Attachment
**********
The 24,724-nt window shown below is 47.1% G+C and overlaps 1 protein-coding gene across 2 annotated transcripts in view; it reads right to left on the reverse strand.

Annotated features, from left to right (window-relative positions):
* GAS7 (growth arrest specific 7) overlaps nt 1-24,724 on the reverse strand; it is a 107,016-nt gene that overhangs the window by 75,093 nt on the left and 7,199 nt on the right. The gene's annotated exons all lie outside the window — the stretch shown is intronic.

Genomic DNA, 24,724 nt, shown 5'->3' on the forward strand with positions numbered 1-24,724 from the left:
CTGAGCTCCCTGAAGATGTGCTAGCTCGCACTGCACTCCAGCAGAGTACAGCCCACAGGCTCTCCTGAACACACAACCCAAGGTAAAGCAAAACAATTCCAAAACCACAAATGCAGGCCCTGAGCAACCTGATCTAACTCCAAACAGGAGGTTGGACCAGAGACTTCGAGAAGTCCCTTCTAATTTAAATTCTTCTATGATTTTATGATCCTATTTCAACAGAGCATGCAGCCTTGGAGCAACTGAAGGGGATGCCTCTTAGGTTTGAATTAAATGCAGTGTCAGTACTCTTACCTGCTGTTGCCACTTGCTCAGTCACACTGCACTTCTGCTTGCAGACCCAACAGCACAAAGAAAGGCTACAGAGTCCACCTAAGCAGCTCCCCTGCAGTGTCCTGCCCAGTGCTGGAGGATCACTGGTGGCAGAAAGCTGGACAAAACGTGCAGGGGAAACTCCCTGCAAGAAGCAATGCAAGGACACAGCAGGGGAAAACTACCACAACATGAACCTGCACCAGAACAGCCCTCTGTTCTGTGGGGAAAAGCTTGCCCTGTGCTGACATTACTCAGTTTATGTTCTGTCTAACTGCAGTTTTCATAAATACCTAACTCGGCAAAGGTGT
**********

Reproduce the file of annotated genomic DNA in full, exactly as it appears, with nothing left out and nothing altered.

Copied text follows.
The 24,724-nt window shown below is 47.1% G+C and overlaps 1 protein-coding gene across 2 annotated transcripts in view; it reads right to left on the reverse strand.

Annotated features, from left to right (window-relative positions):
* GAS7 (growth arrest specific 7) overlaps nt 1-24,724 on the reverse strand; it is a 107,016-nt gene that overhangs the window by 75,093 nt on the left and 7,199 nt on the right. The gene's annotated exons all lie outside the window — the stretch shown is intronic.

Genomic DNA, 24,724 nt, shown 5'->3' on the forward strand with positions numbered 1-24,724 from the left:
CTGAGCTCCCTGAAGATGTGCTAGCTCGCACTGCACTCCAGCAGAGTACAGCCCACAGGCTCTCCTGAACACACAACCCAAGGTAAAGCAAAACAATTCCAAAACCACAAATGCAGGCCCTGAGCAACCTGATCTAACTCCAAACAGGAGGTTGGACCAGAGACTTCGAGAAGTCCCTTCTAATTTAAATTCTTCTATGATTTTATGATCCTATTTCAACAGAGCATGCAGCCTTGGAGCAACTGAAGGGGATGCCTCTTAGGTTTGAATTAAATGCAGTGTCAGTACTCTTACCTGCTGTTGCCACTTGCTCAGTCACACTGCACTTCTGCTTGCAGACCCAACAGCACAAAGAAAGGCTACAGAGTCCACCTAAGCAGCTCCCCTGCAGTGTCCTGCCCAGTGCTGGAGGATCACTGGTGGCAGAAAGCTGGACAAAACGTGCAGGGGAAACTCCCTGCAAGAAGCAATGCAAGGACACAGCAGGGGAAAACTACCACAACATGAACCTGCACCAGAACAGCCCTCTGTTCTGTGGGGAAAAGCTTGCCCTGTGCTGACATTACTCAGTTTATGTTCTGTCTAACTGCAGTTTTCATAAATACCTAACTCGGCAAAGGTGT